A day after the national elections, just when it was becoming apparent that an overwhelming majority of Filipinos voted for him, presumptive president Rodrigo Duterte paid a visit to his parents’ grave and unabashedly cried. The tough-talking mayor of Davao, who has admitted to being particularly close to his mother, reportedly asked her for guidance in between sobs.
You can’t blame the man for breaking down. The thought of leading this nation of more than 100 million people scattered over 7,000 islands and facing serious challenges but also exciting opportunities can be overwhelming. But such is the weight that leaders have to carry.
It is especially difficult now to be a great leader because of the volatile and complex world we operate in. Globalization, advances in technology, a more mobile and connected population have made it necessary for leaders to adapt and expand their roles beyond what has traditionally been expected of them, which is to set the direction and influence others.
In a publication entitled “The six signature traits of inclusive leadership: Thriving in a diverse new world,” Bernadette Dillon and Juliette Bourke—Deloitte experts on Human Capital consulting—write about this new environment that is making fresh demands on leaders, and the six characteristics that can contribute to their success.
Based on Dillon and Bourke’s experiences working with more than 1,000 global leaders and a survey of over 1,500 employees, the report identifies four global megatrends that are reshaping the business environment into a much more diverse sphere.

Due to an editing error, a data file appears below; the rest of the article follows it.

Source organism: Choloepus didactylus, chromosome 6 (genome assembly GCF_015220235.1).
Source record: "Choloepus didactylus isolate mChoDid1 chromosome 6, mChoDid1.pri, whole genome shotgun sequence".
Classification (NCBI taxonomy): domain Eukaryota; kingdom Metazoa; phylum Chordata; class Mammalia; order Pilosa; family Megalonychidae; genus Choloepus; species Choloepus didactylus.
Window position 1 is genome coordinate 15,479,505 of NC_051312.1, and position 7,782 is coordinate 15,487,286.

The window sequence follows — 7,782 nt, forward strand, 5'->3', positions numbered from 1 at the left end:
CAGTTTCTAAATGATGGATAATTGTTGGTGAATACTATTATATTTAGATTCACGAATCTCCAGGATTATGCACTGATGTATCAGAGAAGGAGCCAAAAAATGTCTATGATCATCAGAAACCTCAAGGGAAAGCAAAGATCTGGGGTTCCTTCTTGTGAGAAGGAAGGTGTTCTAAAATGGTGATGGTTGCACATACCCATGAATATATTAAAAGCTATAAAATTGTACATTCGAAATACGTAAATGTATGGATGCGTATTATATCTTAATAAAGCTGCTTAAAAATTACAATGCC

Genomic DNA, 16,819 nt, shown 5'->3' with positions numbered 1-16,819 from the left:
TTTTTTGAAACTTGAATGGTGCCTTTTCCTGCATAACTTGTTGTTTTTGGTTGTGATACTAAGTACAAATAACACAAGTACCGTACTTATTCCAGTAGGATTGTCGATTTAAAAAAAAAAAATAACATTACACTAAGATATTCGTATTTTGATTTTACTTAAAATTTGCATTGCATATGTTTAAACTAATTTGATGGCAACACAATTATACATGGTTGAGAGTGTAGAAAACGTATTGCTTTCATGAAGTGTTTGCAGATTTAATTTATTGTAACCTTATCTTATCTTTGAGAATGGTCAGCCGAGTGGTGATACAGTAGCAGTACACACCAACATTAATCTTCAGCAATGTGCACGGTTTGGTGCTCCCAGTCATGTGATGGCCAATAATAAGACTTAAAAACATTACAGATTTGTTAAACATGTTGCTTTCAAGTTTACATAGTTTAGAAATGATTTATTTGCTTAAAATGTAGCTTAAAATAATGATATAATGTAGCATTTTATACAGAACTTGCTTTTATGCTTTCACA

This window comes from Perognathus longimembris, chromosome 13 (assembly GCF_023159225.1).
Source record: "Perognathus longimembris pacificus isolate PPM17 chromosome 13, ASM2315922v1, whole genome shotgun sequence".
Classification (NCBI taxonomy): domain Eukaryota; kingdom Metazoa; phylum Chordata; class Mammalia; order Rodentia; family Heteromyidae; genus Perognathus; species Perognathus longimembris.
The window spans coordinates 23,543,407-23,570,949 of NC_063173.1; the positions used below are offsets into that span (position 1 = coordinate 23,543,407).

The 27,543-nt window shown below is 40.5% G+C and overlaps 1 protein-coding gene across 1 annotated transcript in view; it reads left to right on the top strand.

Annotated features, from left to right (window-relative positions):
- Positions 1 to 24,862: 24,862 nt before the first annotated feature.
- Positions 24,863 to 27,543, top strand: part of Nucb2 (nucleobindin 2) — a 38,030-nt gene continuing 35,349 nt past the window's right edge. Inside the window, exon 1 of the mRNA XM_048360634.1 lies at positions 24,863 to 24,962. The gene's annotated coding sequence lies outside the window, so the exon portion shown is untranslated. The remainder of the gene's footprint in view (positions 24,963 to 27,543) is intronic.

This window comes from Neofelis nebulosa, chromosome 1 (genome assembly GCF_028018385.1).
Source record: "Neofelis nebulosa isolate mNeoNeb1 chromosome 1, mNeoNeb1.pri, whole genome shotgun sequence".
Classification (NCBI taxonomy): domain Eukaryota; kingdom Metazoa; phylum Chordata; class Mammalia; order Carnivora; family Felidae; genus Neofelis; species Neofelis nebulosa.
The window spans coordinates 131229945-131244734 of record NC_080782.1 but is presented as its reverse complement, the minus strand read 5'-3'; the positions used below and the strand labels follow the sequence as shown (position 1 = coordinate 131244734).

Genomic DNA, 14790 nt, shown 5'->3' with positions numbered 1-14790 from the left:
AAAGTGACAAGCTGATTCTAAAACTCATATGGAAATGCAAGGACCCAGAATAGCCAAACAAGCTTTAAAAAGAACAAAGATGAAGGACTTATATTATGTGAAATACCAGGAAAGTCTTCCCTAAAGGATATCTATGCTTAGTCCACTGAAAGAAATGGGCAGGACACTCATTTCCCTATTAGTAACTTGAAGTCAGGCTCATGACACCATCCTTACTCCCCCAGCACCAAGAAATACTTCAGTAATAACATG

First is the diversity of markets. According to a working paper published by the OECD Development Centre, the world’s middle-class population will reach 3.2 billion by 2025, up from 1.8 billion in 2009. The bulk of this growth is expected to come from Asia, Africa, and Latin America—regions that are characterized by significant cultural, political, and economic differences. For many companies around the world, emerging markets in these regions now represent the biggest growth opportunity.
Second is the diversity of customers. Empowered by their digital devices, customers nowadays have more options before them and expect greater personalization and a voice in shaping the products and services they consume. The challenge for companies is to deliver that personal touch with the efficiencies of scale.
Third is the diversity of ideas. With digital disruption occurring more often and with a potential to reshape entire industries, organizations now more than ever have to rise up to the challenge to “innovate or die.” Research by the Boston Consulting Group found that within companies that successfully innovate, diversity of thinking is not only celebrated, it is part of the strategy to protect against groupthink and generate breakthrough insights.
Lastly, there is the diversity of talent. Shifts in age profiles, education and migration flows are giving rise to highly diverse employee populations. In our neck of the woods, the establishment of the Asean Economic Community now allows for the free movement of skilled labor, albeit in only eight specific occupations. A leader’s future success, then, will also depend on his or her ability to optimize a diverse talent pool.
Considering these simultaneous shifts in the business environment, Dillon and Bourke see a new capability that is vital to the way leadership is executed: inclusive leadership. They’ve also identified six traits that characterize an inclusive mindset and inclusive behavior.